His Story

His Story

I must admit, I love checking my We Talk Women email. Here’s a perfect example of why. Meet Kayrond, a spoken word artist who wanted me to feature his piece. I was skeptical at first but after I watched this video, I was nothing but moved and grateful he reached out to me.

In Kayrond’s words, “His Story is a poem of honesty, relief and release that touches on a young child’s experience of domestic violence towards his mother from his father, which drives through his background of what he saw as a child, the way it made him feel and how he reacted. As a child I saw my mother go through so much pain and I never understood why my father used to abuse her, it crushed me inside to see this because I couldn’t do much to stop what was happening.”

The impact of domestic violence on children is not often talked about and I applaud Kayrond’s courage to use his trauma to raise awareness about this important issue.

“The name His Story is from the perspective of a child who witnesses abuse. It brings attention to all the unspoken cases of domestic violence. I wrote this poem to bring awareness to the unheard cases of women being abused, so they can speak up and seek help. If we keep everything in the closet nothing will ever change.”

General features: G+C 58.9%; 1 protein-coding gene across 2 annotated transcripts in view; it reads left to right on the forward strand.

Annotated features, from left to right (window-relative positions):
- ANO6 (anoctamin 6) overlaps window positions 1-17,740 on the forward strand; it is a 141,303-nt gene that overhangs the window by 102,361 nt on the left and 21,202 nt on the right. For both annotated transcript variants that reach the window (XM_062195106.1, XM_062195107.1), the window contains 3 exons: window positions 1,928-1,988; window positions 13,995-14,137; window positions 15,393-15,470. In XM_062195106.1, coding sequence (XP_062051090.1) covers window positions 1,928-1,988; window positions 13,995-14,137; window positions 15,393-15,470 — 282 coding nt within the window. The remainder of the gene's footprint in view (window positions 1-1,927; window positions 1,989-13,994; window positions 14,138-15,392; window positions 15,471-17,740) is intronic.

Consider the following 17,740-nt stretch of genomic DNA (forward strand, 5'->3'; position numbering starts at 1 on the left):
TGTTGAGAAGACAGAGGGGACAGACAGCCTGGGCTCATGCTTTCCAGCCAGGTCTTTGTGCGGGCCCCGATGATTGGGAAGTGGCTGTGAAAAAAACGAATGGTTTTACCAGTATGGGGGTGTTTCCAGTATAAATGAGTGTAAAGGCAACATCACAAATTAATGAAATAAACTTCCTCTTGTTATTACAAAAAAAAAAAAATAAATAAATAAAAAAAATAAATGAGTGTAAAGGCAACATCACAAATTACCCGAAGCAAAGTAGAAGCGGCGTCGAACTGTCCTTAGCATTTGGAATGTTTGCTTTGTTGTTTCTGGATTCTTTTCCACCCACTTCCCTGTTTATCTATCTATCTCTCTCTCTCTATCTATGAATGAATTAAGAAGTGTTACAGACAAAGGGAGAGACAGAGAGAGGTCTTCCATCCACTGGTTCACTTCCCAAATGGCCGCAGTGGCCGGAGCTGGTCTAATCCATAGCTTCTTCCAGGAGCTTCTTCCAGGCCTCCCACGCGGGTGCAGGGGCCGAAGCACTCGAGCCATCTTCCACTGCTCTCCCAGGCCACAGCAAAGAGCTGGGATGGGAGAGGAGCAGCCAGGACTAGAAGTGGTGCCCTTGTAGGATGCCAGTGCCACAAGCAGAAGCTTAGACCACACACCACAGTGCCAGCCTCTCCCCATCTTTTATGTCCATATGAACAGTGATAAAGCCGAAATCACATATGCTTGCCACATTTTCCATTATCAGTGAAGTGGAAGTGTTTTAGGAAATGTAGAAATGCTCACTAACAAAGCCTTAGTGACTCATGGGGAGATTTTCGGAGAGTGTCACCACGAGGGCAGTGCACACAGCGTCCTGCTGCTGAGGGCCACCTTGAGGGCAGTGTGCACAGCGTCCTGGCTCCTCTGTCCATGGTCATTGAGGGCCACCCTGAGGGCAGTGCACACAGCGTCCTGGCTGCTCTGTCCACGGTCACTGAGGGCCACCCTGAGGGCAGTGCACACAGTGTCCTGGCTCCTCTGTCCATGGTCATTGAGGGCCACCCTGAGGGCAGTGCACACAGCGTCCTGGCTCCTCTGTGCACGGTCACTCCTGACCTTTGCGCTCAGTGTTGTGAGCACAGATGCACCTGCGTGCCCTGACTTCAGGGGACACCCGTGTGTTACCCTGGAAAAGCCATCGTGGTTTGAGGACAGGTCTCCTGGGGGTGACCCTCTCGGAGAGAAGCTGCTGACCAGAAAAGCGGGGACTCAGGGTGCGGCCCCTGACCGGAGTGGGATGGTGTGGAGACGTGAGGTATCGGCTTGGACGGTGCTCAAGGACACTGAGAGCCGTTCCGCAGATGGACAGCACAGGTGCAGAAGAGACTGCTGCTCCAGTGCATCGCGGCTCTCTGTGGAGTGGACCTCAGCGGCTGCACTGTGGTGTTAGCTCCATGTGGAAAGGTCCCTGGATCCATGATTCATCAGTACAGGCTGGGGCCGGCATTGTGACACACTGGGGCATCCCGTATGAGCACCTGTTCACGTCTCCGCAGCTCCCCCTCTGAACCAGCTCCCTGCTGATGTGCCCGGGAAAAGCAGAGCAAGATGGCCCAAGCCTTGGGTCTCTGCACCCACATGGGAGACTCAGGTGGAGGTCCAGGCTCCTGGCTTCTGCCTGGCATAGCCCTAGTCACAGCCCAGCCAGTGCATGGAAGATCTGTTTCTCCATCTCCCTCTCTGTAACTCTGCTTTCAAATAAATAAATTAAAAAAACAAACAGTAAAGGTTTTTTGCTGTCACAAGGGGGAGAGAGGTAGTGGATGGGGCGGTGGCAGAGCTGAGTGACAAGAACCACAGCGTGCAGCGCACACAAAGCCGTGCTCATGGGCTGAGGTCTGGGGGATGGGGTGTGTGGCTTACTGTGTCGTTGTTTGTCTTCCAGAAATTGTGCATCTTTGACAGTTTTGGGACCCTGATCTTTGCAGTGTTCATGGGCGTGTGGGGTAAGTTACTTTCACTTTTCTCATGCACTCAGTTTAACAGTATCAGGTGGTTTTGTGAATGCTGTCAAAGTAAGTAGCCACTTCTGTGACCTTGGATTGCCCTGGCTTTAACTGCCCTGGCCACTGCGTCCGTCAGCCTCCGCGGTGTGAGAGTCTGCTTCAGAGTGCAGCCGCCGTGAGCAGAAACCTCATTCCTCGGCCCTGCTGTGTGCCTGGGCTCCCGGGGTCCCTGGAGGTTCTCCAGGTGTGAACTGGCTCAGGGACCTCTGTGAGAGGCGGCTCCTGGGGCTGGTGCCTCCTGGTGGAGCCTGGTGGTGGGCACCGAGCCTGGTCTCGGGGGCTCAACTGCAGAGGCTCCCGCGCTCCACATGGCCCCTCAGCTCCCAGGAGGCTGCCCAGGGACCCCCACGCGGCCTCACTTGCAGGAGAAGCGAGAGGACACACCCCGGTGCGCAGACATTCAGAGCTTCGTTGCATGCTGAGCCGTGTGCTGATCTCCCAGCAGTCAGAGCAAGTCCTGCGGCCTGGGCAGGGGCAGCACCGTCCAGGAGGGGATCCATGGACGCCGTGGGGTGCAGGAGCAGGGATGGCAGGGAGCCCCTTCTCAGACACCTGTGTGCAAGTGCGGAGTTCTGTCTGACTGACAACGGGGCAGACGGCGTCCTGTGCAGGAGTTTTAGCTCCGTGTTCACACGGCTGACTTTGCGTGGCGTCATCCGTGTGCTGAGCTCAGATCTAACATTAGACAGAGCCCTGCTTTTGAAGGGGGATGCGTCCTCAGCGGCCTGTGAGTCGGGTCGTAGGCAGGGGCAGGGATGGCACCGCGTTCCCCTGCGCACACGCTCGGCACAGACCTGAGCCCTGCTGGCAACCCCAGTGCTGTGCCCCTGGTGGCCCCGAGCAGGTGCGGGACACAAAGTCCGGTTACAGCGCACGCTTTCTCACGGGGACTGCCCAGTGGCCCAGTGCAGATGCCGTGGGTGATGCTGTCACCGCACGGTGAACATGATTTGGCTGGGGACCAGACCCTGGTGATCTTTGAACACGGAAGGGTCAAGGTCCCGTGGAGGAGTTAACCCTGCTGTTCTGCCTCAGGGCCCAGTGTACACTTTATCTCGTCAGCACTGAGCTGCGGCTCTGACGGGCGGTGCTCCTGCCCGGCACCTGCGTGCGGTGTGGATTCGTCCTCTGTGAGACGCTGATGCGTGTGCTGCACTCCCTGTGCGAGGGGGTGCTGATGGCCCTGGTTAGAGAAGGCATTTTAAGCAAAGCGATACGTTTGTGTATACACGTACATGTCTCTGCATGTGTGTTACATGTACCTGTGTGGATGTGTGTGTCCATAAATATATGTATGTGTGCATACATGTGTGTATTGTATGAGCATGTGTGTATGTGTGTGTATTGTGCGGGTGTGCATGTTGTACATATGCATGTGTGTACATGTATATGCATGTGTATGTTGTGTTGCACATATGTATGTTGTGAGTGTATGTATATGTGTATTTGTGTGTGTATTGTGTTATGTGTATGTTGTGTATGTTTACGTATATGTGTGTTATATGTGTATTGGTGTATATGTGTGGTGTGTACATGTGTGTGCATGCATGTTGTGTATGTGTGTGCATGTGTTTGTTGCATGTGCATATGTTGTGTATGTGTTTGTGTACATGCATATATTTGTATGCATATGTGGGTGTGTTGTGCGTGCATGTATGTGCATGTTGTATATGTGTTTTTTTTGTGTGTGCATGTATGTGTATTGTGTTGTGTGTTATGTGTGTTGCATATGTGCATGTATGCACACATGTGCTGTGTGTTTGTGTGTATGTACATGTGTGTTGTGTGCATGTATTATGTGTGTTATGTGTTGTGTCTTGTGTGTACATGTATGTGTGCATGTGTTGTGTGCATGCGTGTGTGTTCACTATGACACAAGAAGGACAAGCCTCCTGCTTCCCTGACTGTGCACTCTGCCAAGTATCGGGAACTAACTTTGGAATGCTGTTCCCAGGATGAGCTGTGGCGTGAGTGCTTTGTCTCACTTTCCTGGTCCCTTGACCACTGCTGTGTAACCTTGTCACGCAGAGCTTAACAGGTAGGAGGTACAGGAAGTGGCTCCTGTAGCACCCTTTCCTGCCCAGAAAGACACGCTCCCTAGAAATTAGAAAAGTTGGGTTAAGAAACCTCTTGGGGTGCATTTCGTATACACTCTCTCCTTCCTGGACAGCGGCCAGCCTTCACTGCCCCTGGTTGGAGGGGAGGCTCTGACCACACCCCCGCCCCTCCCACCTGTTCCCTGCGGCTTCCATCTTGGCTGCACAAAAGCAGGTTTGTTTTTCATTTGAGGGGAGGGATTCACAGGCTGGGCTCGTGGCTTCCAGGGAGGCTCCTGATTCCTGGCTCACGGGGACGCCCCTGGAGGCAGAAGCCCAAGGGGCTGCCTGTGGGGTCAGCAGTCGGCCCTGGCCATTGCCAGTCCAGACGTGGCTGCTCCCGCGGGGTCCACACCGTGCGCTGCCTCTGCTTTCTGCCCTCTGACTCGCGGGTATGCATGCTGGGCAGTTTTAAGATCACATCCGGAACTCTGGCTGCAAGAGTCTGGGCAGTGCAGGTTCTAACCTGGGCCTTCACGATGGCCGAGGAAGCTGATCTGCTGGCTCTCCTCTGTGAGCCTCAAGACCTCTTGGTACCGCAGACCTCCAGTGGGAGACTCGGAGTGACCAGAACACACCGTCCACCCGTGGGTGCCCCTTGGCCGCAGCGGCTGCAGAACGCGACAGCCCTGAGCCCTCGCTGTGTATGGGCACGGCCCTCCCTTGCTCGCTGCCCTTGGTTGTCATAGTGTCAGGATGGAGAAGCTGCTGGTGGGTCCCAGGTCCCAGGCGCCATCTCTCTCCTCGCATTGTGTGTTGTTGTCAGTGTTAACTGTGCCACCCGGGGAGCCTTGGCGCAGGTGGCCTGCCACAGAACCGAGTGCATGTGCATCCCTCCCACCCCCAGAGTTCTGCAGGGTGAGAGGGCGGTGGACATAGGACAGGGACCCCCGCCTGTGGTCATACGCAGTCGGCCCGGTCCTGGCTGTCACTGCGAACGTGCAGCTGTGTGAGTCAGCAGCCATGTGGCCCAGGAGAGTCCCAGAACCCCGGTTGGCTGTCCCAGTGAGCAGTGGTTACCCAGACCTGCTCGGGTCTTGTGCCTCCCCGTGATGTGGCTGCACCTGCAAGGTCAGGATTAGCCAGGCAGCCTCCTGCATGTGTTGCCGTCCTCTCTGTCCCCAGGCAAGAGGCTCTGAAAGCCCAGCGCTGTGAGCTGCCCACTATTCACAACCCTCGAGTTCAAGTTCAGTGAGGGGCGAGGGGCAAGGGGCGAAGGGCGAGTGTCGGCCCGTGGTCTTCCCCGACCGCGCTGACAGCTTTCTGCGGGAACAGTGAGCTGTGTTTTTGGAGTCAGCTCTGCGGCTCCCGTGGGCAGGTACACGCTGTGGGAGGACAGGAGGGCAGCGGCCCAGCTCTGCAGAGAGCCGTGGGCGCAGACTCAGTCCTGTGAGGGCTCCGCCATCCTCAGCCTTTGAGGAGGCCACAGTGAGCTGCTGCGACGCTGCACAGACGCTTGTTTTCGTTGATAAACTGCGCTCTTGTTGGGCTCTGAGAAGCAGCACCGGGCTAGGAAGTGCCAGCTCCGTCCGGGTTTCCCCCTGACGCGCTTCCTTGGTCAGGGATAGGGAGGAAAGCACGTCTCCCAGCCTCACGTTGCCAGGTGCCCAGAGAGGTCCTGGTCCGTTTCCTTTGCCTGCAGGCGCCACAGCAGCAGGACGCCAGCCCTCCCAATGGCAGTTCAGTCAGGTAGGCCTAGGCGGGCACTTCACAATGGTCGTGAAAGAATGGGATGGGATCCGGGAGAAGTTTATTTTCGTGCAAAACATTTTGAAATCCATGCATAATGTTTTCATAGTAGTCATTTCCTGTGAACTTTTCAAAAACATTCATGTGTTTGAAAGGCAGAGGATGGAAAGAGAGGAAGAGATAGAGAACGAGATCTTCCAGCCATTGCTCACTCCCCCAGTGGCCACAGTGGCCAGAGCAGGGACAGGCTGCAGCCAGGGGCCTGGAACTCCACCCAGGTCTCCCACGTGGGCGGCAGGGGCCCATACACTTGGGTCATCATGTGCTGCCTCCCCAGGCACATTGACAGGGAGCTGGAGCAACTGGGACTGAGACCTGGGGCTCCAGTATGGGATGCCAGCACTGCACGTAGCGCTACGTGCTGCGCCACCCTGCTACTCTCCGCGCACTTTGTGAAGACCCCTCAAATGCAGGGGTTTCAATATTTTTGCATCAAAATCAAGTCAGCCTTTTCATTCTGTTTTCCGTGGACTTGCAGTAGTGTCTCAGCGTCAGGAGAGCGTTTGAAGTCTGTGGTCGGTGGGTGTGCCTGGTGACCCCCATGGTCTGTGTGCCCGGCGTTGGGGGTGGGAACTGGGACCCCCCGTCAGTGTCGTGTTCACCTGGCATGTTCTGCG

Spoken Word is a powerful form of art that brings storytelling to life. It often bring raw emotions to surface and I am grateful to Kayrond for sharing His Story with us. “The one message I always want people to take away from my poems is that it’s okay to express how you really feel because when you try to please others but not yourself, you’ll end up hurt and in pain.”

Facts are:

  • On average, every six days a woman in Canada is killed by her intimate partner.
  • On any given day, more than 3,300 women (along with their 3,000 children) are forced to sleep in an emergency shelter to escape domestic violence. Every night, about 200 women are turned away because the shelters are full.
  • According to the Department of Justice, each year Canadians collectively spend $7.4 billion to deal with the aftermath of spousal violence. This figure includes immediate costs such as emergency room visits and future costs such as loss of income. It also includes tangible costs such as funerals, and intangible costs such as pain and suffering. *Facts provided by the Canadian Women’s Foundation.

We are hosting a documentary screening of Private Violence in honour of this subject on International Women’s Day, March 8th at Innis Town Hall. Stay tuned for ticket information!

Private violence


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